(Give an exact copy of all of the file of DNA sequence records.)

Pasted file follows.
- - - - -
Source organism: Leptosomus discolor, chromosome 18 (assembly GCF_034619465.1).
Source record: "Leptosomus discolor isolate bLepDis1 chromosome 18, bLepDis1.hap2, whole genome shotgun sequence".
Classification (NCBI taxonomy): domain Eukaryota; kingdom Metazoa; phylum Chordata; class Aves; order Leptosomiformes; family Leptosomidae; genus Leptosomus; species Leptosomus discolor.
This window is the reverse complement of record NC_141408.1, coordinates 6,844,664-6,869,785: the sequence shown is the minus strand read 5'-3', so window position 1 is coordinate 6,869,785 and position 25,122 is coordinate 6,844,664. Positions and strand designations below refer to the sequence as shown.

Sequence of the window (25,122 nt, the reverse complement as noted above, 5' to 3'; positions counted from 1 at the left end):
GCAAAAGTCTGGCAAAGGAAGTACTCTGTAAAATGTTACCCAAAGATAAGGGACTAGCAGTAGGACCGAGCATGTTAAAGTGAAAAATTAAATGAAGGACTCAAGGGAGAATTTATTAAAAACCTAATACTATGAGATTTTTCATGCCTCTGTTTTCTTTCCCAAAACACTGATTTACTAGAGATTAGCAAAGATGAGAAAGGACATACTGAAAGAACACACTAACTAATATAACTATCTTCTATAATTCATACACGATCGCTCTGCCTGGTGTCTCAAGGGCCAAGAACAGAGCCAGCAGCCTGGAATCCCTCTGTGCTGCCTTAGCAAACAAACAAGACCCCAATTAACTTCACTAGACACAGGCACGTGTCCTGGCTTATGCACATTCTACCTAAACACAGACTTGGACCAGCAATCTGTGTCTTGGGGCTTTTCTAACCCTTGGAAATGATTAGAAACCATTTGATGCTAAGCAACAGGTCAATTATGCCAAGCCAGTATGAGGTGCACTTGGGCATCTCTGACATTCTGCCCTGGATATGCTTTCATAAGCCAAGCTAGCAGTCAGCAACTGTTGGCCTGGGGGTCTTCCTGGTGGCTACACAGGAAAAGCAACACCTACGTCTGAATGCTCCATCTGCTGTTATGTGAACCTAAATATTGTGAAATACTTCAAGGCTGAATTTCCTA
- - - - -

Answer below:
Source organism: Leptosomus discolor, chromosome 18 (assembly GCF_034619465.1).
Source record: "Leptosomus discolor isolate bLepDis1 chromosome 18, bLepDis1.hap2, whole genome shotgun sequence".
Classification (NCBI taxonomy): domain Eukaryota; kingdom Metazoa; phylum Chordata; class Aves; order Leptosomiformes; family Leptosomidae; genus Leptosomus; species Leptosomus discolor.
This window is the reverse complement of record NC_141408.1, coordinates 6,844,664-6,869,785: the sequence shown is the minus strand read 5'-3', so window position 1 is coordinate 6,869,785 and position 25,122 is coordinate 6,844,664. Positions and strand designations below refer to the sequence as shown.

Sequence of the window (25,122 nt, the reverse complement as noted above, 5' to 3'; positions counted from 1 at the left end):
GCAAAAGTCTGGCAAAGGAAGTACTCTGTAAAATGTTACCCAAAGATAAGGGACTAGCAGTAGGACCGAGCATGTTAAAGTGAAAAATTAAATGAAGGACTCAAGGGAGAATTTATTAAAAACCTAATACTATGAGATTTTTCATGCCTCTGTTTTCTTTCCCAAAACACTGATTTACTAGAGATTAGCAAAGATGAGAAAGGACATACTGAAAGAACACACTAACTAATATAACTATCTTCTATAATTCATACACGATCGCTCTGCCTGGTGTCTCAAGGGCCAAGAACAGAGCCAGCAGCCTGGAATCCCTCTGTGCTGCCTTAGCAAACAAACAAGACCCCAATTAACTTCACTAGACACAGGCACGTGTCCTGGCTTATGCACATTCTACCTAAACACAGACTTGGACCAGCAATCTGTGTCTTGGGGCTTTTCTAACCCTTGGAAATGATTAGAAACCATTTGATGCTAAGCAACAGGTCAATTATGCCAAGCCAGTATGAGGTGCACTTGGGCATCTCTGACATTCTGCCCTGGATATGCTTTCATAAGCCAAGCTAGCAGTCAGCAACTGTTGGCCTGGGGGTCTTCCTGGTGGCTACACAGGAAAAGCAACACCTACGTCTGAATGCTCCATCTGCTGTTATGTGAACCTAAATATTGTGAAATACTTCAAGGCTGAATTTCCTA